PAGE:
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Upon publication of Volume I of the Natural History Catesby was elected to the Royal Society. It's immediate reception was overwhelmingly positive as reviews in the Royal Society's Philosophical Transactions can attest. In one such review Cromwell Mortimer, the Society's secretary, called Natural History "the most magnificent work I know since the Art of printing has been discovered."1While Catesby's nomenclature would soon be rendered obsolete by Linneaus's simpler binomial system, the work as a whole remained relevant long after Catesby's death in 1749. In 1754 George Edwards revised and reissued both volumes and in 1771 the publisher Benjamin White reissued Edward's edition, adding Linnaean names to all Catesby's plants and animals. Linnaeus himself, never having traveled to America, relied on the Natural History as the source of thirty-eight out of his hundred names of North American birds. Nearly fifty years after the publication of the Natural History Thomas Jefferson included a table on common North American birds in his Notes on the State of Virginia. based on the work Catesby, Linnaeus and Buffon. In 1785 when Jefferson published Notes on the State of Virginia Catesby's Natural History remained the only "complete, reliable, illustrated natural history of America." 2 When Lewis and Clark pored over the Natural History before heading out West, it may have been at Jefferson's urging. 3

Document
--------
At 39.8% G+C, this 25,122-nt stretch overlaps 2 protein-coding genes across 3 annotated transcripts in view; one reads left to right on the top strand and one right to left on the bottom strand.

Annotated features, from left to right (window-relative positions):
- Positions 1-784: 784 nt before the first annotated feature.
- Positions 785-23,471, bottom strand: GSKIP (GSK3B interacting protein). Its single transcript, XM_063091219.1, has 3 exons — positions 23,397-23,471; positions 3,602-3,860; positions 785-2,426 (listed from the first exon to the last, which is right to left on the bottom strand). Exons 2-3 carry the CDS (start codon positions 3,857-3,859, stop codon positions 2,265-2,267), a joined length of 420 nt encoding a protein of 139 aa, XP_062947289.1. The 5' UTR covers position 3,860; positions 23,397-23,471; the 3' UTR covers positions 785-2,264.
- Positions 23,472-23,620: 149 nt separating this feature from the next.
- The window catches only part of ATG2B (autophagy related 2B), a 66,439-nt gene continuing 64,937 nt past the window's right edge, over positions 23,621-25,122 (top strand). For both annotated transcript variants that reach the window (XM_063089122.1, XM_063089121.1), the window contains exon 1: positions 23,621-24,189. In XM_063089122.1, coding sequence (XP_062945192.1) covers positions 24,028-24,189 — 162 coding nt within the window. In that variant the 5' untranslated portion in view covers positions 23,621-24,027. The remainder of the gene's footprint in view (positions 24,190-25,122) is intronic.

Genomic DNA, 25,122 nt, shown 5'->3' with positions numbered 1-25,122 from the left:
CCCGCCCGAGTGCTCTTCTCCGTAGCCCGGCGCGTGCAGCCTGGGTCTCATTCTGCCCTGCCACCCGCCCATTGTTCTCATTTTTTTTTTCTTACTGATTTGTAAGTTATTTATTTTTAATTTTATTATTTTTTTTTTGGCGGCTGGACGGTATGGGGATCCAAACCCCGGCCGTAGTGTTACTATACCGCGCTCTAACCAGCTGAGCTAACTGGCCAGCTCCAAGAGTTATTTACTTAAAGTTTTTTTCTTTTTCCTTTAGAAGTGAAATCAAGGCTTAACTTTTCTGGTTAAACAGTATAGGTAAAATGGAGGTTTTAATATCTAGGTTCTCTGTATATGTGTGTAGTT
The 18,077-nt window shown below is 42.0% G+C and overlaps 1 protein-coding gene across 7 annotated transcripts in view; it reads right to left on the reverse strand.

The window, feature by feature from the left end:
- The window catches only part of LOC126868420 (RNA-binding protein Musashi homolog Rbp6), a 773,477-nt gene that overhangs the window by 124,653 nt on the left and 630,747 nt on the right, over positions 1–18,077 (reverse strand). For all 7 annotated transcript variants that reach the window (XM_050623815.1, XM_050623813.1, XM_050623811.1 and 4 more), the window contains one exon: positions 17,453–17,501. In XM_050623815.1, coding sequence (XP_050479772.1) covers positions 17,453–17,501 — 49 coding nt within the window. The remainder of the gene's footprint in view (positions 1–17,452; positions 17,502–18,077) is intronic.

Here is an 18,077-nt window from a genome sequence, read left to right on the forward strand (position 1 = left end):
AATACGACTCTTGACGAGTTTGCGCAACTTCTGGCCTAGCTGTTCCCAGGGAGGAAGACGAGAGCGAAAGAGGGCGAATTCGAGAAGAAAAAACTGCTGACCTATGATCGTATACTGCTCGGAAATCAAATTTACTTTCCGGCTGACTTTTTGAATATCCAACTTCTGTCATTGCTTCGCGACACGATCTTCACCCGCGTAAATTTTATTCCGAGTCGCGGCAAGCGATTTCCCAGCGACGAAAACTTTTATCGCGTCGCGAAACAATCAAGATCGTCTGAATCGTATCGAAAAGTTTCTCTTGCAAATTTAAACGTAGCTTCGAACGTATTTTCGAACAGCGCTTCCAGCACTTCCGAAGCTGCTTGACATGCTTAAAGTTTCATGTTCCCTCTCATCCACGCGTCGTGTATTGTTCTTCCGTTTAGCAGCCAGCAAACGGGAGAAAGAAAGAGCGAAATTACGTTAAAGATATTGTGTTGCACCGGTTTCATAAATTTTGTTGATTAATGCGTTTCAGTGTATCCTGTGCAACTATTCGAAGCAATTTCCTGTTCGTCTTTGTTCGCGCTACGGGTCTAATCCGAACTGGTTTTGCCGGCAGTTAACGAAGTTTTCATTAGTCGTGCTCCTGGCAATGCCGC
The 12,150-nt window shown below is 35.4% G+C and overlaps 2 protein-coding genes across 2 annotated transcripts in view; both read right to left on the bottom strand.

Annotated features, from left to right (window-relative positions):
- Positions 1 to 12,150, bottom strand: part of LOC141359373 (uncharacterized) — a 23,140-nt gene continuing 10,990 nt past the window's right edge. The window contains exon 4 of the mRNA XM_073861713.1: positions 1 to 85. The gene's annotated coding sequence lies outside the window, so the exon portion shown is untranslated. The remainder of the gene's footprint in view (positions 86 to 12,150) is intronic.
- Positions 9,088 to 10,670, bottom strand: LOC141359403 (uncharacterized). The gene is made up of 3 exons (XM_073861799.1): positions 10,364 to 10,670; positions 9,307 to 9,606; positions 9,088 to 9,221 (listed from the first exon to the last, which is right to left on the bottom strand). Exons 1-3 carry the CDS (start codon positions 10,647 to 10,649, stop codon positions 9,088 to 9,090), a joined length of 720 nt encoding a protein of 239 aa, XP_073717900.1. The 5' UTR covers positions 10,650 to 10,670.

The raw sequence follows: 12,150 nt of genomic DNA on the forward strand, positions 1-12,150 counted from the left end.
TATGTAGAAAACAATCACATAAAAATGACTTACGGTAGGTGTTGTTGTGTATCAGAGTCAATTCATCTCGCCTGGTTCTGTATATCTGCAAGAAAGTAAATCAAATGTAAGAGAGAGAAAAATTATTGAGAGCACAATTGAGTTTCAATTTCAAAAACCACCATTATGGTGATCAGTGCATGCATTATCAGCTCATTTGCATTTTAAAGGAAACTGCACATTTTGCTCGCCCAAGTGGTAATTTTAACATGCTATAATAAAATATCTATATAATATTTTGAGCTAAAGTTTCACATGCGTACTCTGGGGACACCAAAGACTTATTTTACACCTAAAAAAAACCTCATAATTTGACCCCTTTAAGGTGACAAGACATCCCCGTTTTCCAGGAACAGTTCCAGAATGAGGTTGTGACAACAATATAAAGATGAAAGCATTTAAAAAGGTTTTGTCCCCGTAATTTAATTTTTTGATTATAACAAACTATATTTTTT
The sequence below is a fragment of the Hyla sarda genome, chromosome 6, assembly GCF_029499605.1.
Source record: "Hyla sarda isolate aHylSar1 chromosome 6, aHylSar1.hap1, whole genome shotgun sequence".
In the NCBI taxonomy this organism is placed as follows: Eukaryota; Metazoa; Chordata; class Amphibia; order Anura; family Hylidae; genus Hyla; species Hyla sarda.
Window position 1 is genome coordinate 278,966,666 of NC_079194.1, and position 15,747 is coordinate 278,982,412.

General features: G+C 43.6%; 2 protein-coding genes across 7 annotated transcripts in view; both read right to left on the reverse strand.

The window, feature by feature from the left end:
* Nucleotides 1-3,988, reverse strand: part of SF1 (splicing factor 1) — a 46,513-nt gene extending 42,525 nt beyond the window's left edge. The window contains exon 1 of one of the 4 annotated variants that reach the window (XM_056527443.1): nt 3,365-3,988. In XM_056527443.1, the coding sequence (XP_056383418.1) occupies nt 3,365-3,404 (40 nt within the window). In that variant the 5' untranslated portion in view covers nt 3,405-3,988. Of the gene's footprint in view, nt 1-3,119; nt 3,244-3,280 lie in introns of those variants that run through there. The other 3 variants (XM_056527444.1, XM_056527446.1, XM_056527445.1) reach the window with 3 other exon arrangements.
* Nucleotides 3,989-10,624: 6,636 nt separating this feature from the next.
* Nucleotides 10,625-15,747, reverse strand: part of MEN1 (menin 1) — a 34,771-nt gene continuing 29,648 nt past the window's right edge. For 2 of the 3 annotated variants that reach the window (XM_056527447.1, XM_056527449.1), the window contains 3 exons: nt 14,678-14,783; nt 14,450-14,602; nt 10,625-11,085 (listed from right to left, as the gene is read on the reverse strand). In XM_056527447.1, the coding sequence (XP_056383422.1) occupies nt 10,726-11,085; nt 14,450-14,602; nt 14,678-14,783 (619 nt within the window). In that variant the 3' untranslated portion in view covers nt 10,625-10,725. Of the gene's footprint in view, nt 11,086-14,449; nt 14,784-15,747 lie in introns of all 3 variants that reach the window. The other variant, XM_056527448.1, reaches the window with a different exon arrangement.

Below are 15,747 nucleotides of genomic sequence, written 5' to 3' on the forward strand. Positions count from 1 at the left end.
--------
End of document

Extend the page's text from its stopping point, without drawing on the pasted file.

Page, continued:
After the American Revolution, interest in Catesby's work, as with most things American, waned in England. And as the scientific community became increasingly specialized, made up of discrete groups of botanists, ornithologists, ichthyologists and systematists, Catesby's generalist approach fell into disfavor. By the time John James Audobon set off to paint in South Carolina nearly a century later, Catesby had been almost forgotten. Yet there has been a recent resurgence of interest in Catesby's work. In 1997 an exhibition of the watercolors he painted in America toured the States and finished at the Queen's Gallery in London. His generalist's vision discerned how the various components of nature fit together. He saw the impact of man on his environment and the adaptation of plants and animals to these changes. Catesby's ecological approach, which seemed obsolete shortly after his death, again seems relevant.

prefatory essay


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